Investigate and learn the delay effect on received signal and cause of the delay. 3. Investigate and learn Multipath propagation and Doppler shift of the frequencies. 4. Investigate and learn about Digital Video Broadcasting (DVB) techniques. 5. Investigate and learn about transmission delay of coaxial cable. 6. Investigate and learn about different type of Amplifier. 7. Designing repeater circuit. 8. Implementing circuit. 9. Testing the circuit. Figure 1System block diagram 1. 3 Project deliverable * System design * Circuit design * Documentation 2. 0 Problem analysis . 1 Repeater Repeaters provide an efficient solution to increase the coverage of the broadcasting networks. In the broadcasting networks, the network operators usually first put high power transmitters at the strategic points to quickly ensure an attractive coverage and then, in a second step, increase their coverage by placing low-power repeaters in the dead spot or shadow areas, such as a tunnel, valley or an indoor area. A repeater is simply a device that receives an analogue signal or a digital signal and regenerates the signal along the next leg of the medium.
In DVB-T networks, there are two different kinds of repeaters. They are passive repeaters, which are also called as gap-fillers and active repeaters that are also called as regenerative repeaters. A passive repeater receives and retransmits a DVB-T signal without changing the signalling information bits. The signal is only boosted. An active repeater can demodulate the incoming signal, perform error recovery and then re-modulates the bit stream. The output of the error recovery can even be connected to a local re-multiplexer to enable insertion of local programmes.
This means that the entire signal is regenerated. The building blocks of the passive and active repeater configurations are shown in Figure 1. Figure 2 Passive and Active repeater block diagram In a first step, DVB-T broadcasters, as all broadcasters, launch their networks with high power transmitters in strategic point in order to quickly insure an attractive coverage to TV operators and then, in a second step, increase their coverage by placing low power repeaters in shadow area. To repeat a DVB-T signal, two solutions can be used: An analogue repetition: in this case, repeaters use well-known techniques such as down conversion, filtering, up conversion and amplification. The signal is only boosted. * A digital repetition: this new type of repeater uses a professional DVB-T receiver to recover the programme stream (and correct all errors) carried in the RF channel, performs a new modulation followed by an up conversion and amplification. It means that the entire signal is regenerated. 2. 1. 1 Analogue repeaters In case of analogue repetition, the output signal quality cannot exceed the quality of the received signal because the signal is not regenerated.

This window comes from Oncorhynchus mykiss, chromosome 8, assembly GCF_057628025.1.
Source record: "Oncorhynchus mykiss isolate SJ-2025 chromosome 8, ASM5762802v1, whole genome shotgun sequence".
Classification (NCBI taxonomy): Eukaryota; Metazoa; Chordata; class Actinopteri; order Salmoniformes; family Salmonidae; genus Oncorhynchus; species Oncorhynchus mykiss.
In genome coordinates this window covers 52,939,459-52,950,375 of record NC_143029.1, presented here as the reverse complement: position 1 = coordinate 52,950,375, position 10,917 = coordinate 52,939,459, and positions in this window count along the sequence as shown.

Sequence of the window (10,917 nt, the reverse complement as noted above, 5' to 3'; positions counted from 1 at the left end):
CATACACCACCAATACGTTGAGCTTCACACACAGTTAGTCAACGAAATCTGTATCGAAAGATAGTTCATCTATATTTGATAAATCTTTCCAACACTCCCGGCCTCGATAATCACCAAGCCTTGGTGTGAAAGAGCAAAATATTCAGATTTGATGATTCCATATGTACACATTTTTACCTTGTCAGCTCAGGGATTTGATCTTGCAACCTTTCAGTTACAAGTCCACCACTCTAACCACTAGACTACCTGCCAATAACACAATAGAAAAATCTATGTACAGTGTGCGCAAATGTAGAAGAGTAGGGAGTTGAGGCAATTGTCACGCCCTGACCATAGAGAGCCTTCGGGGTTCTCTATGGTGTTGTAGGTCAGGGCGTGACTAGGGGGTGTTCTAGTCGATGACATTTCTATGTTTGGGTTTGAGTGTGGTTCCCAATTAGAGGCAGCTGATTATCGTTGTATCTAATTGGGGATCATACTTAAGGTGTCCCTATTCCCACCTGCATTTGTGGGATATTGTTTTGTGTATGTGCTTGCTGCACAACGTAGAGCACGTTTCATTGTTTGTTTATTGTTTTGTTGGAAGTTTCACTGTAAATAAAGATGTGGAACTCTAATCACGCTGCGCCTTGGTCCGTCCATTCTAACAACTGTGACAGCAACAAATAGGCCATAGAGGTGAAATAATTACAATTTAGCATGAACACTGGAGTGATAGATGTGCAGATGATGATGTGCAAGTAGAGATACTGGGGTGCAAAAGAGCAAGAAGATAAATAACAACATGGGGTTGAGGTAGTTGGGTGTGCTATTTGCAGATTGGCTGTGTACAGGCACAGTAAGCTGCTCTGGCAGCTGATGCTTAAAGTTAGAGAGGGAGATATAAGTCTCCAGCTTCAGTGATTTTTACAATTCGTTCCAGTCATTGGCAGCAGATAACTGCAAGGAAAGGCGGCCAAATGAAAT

Figure 3 Analog repeater Furthermore, being a passive process, it degrades the signal; the phase noise of the local oscillator involves a degradation of the phase noise of the received signal and creates an inter-modulation. The local oscillator phase noise adds to the phase noise of the received signal. In these conditions, what are the performances of analogue repetition for Modulation Error Ratio (MER) and Carrier to Noise ratio (C/N)? Of course, performances are linked to the technology but analogue repetition cannot be insured ad infinitum. And, if one link in the analogue repetition chain is weak, all the system is deficient. Trolet, 2002) 2. 1. 2 Digital repeaters In case of a digital repetition, the entire signal is regenerated; it means that repeaters, as transmitters, insure the quality of the broadcasted signal as long as it is able to demodulate it. Figure 4 Digital repeater The output signal quality is independent of the input signal quality: * Phase noise is linked to the local oscillator only, * A weak link, in a digital repetition chain, is erased by the following repeater, * Several digital repeaters can be cascaded without any cumulative degradation.